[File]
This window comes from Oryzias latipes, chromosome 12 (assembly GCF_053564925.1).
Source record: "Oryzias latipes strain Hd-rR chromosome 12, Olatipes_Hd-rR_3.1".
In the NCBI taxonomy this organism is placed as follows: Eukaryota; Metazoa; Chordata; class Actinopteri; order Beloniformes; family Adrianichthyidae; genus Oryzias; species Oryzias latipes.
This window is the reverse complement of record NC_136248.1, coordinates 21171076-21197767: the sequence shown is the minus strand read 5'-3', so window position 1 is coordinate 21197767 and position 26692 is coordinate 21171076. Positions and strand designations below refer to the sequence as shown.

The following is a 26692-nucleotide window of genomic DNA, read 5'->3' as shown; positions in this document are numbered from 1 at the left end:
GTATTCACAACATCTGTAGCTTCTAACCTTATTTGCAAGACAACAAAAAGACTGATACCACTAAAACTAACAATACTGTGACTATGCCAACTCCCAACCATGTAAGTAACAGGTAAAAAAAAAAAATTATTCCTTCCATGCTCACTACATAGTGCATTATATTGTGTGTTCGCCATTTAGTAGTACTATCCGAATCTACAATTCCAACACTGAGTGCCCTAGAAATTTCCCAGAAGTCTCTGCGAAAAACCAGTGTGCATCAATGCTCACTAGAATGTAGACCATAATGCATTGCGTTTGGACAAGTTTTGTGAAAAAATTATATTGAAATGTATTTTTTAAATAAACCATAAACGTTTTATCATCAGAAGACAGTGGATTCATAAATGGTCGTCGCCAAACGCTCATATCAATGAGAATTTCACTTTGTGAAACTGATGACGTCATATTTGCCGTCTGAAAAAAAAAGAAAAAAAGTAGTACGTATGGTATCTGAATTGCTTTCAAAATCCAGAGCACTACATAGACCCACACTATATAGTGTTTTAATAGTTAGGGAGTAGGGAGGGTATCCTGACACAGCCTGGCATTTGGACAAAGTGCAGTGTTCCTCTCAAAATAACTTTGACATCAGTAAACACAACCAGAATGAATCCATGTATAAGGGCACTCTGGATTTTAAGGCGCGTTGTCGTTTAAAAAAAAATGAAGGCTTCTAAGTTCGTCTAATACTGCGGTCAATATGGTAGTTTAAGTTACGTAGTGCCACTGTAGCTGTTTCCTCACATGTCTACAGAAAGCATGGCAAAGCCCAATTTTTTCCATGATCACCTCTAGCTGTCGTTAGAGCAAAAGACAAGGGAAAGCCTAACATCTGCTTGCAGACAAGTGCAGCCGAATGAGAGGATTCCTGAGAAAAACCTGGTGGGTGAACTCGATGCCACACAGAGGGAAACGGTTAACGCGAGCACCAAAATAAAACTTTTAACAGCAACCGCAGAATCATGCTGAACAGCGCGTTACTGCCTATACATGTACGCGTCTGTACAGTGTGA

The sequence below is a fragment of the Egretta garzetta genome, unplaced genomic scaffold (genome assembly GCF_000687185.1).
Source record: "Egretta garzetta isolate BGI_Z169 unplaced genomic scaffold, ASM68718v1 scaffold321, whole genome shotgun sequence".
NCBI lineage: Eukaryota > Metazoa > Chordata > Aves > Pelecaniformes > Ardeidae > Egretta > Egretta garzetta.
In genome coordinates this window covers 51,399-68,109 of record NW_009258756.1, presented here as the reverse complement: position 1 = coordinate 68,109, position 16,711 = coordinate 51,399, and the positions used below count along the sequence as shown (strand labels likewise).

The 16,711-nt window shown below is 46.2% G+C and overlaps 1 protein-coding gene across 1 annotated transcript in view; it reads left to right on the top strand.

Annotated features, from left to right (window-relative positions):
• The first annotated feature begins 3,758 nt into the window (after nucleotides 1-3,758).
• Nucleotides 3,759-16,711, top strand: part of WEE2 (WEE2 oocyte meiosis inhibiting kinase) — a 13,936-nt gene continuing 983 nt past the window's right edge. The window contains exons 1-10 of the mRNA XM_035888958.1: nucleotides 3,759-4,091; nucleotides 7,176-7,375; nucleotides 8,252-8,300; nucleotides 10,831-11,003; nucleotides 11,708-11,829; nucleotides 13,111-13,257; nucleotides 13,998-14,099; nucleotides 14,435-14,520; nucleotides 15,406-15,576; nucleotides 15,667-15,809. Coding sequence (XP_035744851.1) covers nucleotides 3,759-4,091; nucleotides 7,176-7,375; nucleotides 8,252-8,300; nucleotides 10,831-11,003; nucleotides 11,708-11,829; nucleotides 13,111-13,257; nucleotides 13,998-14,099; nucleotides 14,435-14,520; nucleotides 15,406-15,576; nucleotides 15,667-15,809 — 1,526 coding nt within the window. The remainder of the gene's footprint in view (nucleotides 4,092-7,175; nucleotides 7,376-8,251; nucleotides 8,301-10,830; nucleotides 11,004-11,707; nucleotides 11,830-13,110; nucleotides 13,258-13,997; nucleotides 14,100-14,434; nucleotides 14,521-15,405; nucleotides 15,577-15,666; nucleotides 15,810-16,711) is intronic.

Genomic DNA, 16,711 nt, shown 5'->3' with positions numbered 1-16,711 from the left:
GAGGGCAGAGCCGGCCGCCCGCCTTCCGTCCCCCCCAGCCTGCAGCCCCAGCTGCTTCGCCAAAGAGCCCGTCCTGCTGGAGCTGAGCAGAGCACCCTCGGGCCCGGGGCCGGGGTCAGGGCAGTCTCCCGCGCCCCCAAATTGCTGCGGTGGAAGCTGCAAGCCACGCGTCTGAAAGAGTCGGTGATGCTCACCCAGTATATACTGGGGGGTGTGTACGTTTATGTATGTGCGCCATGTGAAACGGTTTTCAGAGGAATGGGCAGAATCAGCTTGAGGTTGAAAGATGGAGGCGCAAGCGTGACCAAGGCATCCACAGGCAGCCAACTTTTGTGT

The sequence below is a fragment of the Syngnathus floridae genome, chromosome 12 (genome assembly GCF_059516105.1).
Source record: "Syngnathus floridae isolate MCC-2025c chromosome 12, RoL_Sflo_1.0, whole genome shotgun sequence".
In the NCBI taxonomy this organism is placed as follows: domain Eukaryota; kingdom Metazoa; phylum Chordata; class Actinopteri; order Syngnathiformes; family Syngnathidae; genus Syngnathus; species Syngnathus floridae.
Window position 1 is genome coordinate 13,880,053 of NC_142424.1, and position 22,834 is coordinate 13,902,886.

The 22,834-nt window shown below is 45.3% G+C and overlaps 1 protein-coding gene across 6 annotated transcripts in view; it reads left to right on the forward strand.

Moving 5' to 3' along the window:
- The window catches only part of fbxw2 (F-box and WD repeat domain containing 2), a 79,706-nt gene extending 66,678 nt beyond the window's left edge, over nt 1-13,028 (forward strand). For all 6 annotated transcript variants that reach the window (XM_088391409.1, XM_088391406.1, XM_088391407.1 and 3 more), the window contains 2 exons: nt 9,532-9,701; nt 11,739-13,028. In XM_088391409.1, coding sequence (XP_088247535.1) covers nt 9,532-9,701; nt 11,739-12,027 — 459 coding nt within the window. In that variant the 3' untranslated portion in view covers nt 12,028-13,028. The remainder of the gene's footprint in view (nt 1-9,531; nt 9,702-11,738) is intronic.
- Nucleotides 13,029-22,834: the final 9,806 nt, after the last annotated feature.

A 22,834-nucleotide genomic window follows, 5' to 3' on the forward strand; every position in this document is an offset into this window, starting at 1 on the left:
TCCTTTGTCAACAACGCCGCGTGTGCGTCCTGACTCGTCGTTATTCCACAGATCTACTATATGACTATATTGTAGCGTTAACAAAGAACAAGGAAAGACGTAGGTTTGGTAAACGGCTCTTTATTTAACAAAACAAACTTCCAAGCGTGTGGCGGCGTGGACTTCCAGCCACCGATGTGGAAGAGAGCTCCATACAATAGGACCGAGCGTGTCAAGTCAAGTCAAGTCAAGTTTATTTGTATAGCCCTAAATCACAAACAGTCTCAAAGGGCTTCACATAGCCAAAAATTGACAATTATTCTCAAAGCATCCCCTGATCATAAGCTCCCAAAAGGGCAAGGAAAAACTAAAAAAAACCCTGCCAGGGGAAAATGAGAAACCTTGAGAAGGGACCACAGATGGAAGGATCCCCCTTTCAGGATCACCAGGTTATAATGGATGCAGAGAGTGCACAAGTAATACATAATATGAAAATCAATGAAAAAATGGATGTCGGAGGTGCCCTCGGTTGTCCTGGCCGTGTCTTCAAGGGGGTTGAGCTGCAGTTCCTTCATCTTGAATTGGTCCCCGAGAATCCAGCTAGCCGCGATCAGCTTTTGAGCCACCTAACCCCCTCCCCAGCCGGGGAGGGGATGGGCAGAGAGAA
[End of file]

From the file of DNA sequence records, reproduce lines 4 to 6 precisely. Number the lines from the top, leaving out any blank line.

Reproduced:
This window is the reverse complement of record NC_136248.1, coordinates 21171076-21197767: the sequence shown is the minus strand read 5'-3', so window position 1 is coordinate 21197767 and position 26692 is coordinate 21171076. Positions and strand designations below refer to the sequence as shown.

The following is a 26692-nucleotide window of genomic DNA, read 5'->3' as shown; positions in this document are numbered from 1 at the left end:
GTATTCACAACATCTGTAGCTTCTAACCTTATTTGCAAGACAACAAAAAGACTGATACCACTAAAACTAACAATACTGTGACTATGCCAACTCCCAACCATGTAAGTAACAGGTAAAAAAAAAAAATTATTCCTTCCATGCTCACTACATAGTGCATTATATTGTGTGTTCGCCATTTAGTAGTACTATCCGAATCTACAATTCCAACACTGAGTGCCCTAGAAATTTCCCAGAAGTCTCTGCGAAAAACCAGTGTGCATCAATGCTCACTAGAATGTAGACCATAATGCATTGCGTTTGGACAAGTTTTGTGAAAAAATTATATTGAAATGTATTTTTTAAATAAACCATAAACGTTTTATCATCAGAAGACAGTGGATTCATAAATGGTCGTCGCCAAACGCTCATATCAATGAGAATTTCACTTTGTGAAACTGATGACGTCATATTTGCCGTCTGAAAAAAAAAGAAAAAAAGTAGTACGTATGGTATCTGAATTGCTTTCAAAATCCAGAGCACTACATAGACCCACACTATATAGTGTTTTAATAGTTAGGGAGTAGGGAGGGTATCCTGACACAGCCTGGCATTTGGACAAAGTGCAGTGTTCCTCTCAAAATAACTTTGACATCAGTAAACACAACCAGAATGAATCCATGTATAAGGGCACTCTGGATTTTAAGGCGCGTTGTCGTTTAAAAAAAAATGAAGGCTTCTAAGTTCGTCTAATACTGCGGTCAATATGGTAGTTTAAGTTACGTAGTGCCACTGTAGCTGTTTCCTCACATGTCTACAGAAAGCATGGCAAAGCCCAATTTTTTCCATGATCACCTCTAGCTGTCGTTAGAGCAAAAGACAAGGGAAAGCCTAACATCTGCTTGCAGACAAGTGCAGCCGAATGAGAGGATTCCTGAGAAAAACCTGGTGGGTGAACTCGATGCCACACAGAGGGAAACGGTTAACGCGAGCACCAAAATAAAACTTTTAACAGCAACCGCAGAATCATGCTGAACAGCGCGTTACTGCCTATACATGTACGCGTCTGTACAGTGTGA